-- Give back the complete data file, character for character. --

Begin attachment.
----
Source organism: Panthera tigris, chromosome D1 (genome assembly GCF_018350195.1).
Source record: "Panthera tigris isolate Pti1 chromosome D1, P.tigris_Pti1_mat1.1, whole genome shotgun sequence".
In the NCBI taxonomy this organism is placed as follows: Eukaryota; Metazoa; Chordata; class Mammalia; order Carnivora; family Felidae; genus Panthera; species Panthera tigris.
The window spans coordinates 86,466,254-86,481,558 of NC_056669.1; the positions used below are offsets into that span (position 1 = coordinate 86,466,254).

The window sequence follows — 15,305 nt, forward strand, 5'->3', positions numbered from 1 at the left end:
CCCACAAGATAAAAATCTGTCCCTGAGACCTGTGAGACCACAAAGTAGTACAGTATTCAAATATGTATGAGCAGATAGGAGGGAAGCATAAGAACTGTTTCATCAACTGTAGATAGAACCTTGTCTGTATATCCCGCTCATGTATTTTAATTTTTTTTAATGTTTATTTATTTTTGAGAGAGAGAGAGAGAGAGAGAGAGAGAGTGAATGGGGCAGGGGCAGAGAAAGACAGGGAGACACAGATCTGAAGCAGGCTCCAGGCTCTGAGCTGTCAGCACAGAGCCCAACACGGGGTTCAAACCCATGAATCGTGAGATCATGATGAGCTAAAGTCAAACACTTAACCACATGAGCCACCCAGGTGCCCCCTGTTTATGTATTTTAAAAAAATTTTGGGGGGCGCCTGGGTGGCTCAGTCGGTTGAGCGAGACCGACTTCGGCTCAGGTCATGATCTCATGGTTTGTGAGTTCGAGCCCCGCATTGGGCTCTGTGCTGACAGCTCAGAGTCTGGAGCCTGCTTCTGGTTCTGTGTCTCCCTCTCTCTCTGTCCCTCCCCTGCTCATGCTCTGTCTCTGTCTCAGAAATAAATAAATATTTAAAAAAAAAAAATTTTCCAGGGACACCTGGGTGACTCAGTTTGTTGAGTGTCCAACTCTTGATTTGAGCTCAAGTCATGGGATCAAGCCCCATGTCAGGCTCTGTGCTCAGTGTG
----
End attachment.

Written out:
Source organism: Panthera tigris, chromosome D1 (genome assembly GCF_018350195.1).
Source record: "Panthera tigris isolate Pti1 chromosome D1, P.tigris_Pti1_mat1.1, whole genome shotgun sequence".
In the NCBI taxonomy this organism is placed as follows: Eukaryota; Metazoa; Chordata; class Mammalia; order Carnivora; family Felidae; genus Panthera; species Panthera tigris.
The window spans coordinates 86,466,254-86,481,558 of NC_056669.1; the positions used below are offsets into that span (position 1 = coordinate 86,466,254).

The window sequence follows — 15,305 nt, forward strand, 5'->3', positions numbered from 1 at the left end:
CCCACAAGATAAAAATCTGTCCCTGAGACCTGTGAGACCACAAAGTAGTACAGTATTCAAATATGTATGAGCAGATAGGAGGGAAGCATAAGAACTGTTTCATCAACTGTAGATAGAACCTTGTCTGTATATCCCGCTCATGTATTTTAATTTTTTTTAATGTTTATTTATTTTTGAGAGAGAGAGAGAGAGAGAGAGAGAGAGTGAATGGGGCAGGGGCAGAGAAAGACAGGGAGACACAGATCTGAAGCAGGCTCCAGGCTCTGAGCTGTCAGCACAGAGCCCAACACGGGGTTCAAACCCATGAATCGTGAGATCATGATGAGCTAAAGTCAAACACTTAACCACATGAGCCACCCAGGTGCCCCCTGTTTATGTATTTTAAAAAAATTTTGGGGGGCGCCTGGGTGGCTCAGTCGGTTGAGCGAGACCGACTTCGGCTCAGGTCATGATCTCATGGTTTGTGAGTTCGAGCCCCGCATTGGGCTCTGTGCTGACAGCTCAGAGTCTGGAGCCTGCTTCTGGTTCTGTGTCTCCCTCTCTCTCTGTCCCTCCCCTGCTCATGCTCTGTCTCTGTCTCAGAAATAAATAAATATTTAAAAAAAAAAAATTTTCCAGGGACACCTGGGTGACTCAGTTTGTTGAGTGTCCAACTCTTGATTTGAGCTCAAGTCATGGGATCAAGCCCCATGTCAGGCTCTGTGCTCAGTGTG